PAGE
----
December 25, 2009

Ode to the Temp

I'm currently trying to maintain good karma by containing my elation at the final termination of a particularly vexing contract employee. This would be at least the 4th in the last year whose departure has filled me with joy and glee sufficient to make me want to burst forth in song and dance. And I'm sure it won't be the last.

An aside: I spent a summer as a temp working for 3 or 4 different companies for different lengths of time. It sucked. The full-time employees are bitter because you take time to train, you're going to be gone soon, and they KNOW that the company is paying more for you than they're making. Also, most temps suck at their jobs.

If you're a temp, I want you to reread that last paragraph and bear in mind that I was a temp and I honestly believe I was pretty damned good at conducting telephone surveys, taking complaints over the phone, contacting seasonal construction workers and whatever other crap jobs I had to do. But not only was I the exception, I was a college student who was under no illusions that this was going to be anything more than a 14-week diversion from school. And even then, I only ended up with about 6 or 7 weeks of low-paying, dismal, menial, degrading work.

Of course, the temporary or contract-to-hire employee for a degree and/or job experience required gig is a completely different kettle of fish. For one thing, there is a certain group of them who do it because the money is good, the responsibility is minimal and the scenery changes every 12-24 months. And for another thing, a simple desire to get paid isn't in and of itself enough to get a job.

Most of the time.

See, big companies have staffing shortages. Precisely because they have these god-awful hiring processes where 2 HR people, 5 managers, 2 upper-level managers, a lawyer and an accountant have to sign off on each hire and you can't use the same 5 managers in any 7-year period. And when some VP of Something Minimally Useful finally got tired of his management chain kvetching about not having any employees and instituted a shortcut of being able to hire temps/contractors. Of course, since they're temporary, HR decided that the process can't cost as much as it does for a Real Employee, so now temps and contractors are interviewed by the person closest to the interested manager's bathroom at the time that the contractor calls. This is, of course, more often than not, the custodial staff or the guy who hides out in the bathroom to avoid work.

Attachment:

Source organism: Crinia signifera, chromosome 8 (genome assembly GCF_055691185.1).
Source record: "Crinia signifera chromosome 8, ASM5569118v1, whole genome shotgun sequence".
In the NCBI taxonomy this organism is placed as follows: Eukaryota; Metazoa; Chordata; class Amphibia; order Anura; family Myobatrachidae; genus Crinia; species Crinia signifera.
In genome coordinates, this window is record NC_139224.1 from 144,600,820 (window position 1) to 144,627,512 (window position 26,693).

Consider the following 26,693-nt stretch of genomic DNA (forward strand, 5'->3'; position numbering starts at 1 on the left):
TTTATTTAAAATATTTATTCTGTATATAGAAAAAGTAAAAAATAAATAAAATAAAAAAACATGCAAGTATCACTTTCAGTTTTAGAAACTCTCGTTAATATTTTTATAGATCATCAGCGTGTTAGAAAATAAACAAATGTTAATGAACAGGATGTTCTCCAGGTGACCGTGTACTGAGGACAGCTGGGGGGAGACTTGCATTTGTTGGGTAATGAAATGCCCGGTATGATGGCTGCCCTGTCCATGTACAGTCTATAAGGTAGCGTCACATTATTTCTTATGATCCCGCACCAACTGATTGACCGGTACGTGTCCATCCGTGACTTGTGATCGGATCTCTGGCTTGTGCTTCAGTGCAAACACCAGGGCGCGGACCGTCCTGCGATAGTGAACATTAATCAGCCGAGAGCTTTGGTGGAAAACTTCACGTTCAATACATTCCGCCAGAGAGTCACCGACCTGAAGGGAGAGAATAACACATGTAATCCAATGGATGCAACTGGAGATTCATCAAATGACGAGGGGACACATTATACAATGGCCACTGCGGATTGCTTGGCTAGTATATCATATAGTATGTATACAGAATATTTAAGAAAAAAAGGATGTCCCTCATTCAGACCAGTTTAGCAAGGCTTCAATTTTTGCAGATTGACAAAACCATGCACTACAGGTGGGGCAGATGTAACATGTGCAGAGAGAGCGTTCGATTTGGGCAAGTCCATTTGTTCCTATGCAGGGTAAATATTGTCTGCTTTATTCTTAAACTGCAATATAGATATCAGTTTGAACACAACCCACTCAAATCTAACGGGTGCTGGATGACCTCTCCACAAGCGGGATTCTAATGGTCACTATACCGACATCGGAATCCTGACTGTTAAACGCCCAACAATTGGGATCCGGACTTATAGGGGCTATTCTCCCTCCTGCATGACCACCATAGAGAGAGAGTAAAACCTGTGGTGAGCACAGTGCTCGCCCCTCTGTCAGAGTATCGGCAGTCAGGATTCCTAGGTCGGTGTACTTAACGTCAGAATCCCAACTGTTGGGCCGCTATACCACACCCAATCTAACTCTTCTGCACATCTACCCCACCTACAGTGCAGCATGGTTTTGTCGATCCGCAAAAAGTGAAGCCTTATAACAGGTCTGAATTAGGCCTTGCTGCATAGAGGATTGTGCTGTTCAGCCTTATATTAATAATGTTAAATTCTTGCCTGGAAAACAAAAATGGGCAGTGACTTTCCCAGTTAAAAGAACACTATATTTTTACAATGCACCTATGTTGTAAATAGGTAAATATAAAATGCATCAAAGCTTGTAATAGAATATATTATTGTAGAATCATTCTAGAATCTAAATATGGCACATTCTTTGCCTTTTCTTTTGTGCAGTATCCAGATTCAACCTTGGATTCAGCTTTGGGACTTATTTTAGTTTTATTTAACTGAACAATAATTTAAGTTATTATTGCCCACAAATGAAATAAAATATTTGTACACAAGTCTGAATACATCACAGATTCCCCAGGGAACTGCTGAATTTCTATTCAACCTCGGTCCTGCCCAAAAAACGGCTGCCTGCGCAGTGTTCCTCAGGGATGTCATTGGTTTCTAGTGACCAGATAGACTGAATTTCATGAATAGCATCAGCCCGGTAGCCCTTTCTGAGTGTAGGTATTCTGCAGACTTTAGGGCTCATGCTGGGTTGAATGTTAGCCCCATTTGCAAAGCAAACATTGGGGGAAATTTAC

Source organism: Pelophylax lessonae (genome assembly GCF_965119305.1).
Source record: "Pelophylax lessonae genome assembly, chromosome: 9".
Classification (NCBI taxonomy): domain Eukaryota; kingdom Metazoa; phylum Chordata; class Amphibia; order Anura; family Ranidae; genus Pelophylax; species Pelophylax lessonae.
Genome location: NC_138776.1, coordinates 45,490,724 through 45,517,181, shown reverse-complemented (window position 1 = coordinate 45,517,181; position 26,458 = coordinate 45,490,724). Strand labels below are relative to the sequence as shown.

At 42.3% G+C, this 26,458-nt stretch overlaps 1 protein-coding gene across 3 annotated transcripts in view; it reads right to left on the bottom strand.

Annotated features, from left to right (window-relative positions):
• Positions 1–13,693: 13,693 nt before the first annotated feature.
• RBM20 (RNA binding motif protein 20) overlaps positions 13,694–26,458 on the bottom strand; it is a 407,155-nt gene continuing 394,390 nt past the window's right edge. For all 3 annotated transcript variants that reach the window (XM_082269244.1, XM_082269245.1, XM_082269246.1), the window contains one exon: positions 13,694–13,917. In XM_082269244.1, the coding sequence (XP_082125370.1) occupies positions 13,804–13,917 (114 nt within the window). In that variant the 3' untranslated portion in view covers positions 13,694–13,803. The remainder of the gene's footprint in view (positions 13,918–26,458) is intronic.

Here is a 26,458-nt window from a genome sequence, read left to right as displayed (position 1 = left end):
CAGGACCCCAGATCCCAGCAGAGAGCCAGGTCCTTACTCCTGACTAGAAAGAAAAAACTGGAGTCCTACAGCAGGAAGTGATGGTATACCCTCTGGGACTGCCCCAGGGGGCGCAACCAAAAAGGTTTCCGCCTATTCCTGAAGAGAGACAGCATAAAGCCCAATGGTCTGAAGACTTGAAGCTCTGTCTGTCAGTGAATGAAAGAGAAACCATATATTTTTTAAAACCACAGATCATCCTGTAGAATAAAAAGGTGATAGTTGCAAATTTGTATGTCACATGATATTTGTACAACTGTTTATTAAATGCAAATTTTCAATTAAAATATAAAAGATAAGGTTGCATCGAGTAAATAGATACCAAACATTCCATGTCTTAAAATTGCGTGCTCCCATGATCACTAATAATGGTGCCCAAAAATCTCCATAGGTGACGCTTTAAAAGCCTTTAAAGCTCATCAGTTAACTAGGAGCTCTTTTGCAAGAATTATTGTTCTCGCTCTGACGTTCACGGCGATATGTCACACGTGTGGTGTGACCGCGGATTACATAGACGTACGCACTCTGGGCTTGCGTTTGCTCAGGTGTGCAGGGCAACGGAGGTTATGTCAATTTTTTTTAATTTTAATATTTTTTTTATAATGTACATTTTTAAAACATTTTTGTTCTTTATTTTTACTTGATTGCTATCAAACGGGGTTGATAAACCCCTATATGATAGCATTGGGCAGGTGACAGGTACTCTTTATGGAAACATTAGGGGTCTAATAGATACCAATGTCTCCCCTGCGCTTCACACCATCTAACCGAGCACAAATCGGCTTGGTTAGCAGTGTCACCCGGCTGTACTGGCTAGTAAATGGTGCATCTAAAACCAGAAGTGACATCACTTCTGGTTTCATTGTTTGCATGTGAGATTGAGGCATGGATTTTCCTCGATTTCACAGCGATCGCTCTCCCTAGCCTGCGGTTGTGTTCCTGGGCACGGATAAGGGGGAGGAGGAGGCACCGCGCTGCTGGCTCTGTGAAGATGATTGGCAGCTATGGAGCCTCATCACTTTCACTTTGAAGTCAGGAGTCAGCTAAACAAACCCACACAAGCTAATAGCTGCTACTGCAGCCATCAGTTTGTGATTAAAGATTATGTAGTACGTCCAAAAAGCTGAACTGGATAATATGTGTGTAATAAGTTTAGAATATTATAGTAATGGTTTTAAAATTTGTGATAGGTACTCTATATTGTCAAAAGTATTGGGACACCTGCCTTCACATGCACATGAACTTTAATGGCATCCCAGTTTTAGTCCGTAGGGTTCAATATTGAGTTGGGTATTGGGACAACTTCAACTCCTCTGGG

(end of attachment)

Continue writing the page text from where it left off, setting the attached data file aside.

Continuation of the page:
And to make things worse, while there IS this cadre of skilled contractors, anyone not interested in spending half of his or her life finding the next gig frequently decides to try to retire from the contracting gig into full-time employment. And what does that mean? It means that during economic downturns, a disproportionate number of good contractors aren't looking for work.

Even more interesting is if you have a company in, say, the hills of West Virginia or some equally remote place that is a long drive from any respectable center of industry, technology or whatever the hell it is that your company does. Because if you were a contract employee who had to find a new job every year or two, would you rather live in an area where there were lots of jobs and you didn't have to move every year or two or would you rather move to the West Virginia when you know that you're going to have to move again in a year? Unless of course, you REALLY wanted to live in West Virginia for a year... in which case, you're dumber than you look.

So yeah, I'm trying to keep my good karma... but I'm pretty sure that I'm losing.


Posted by Vengeful Cynic at December 25, 2009 06:54 PM | TrackBack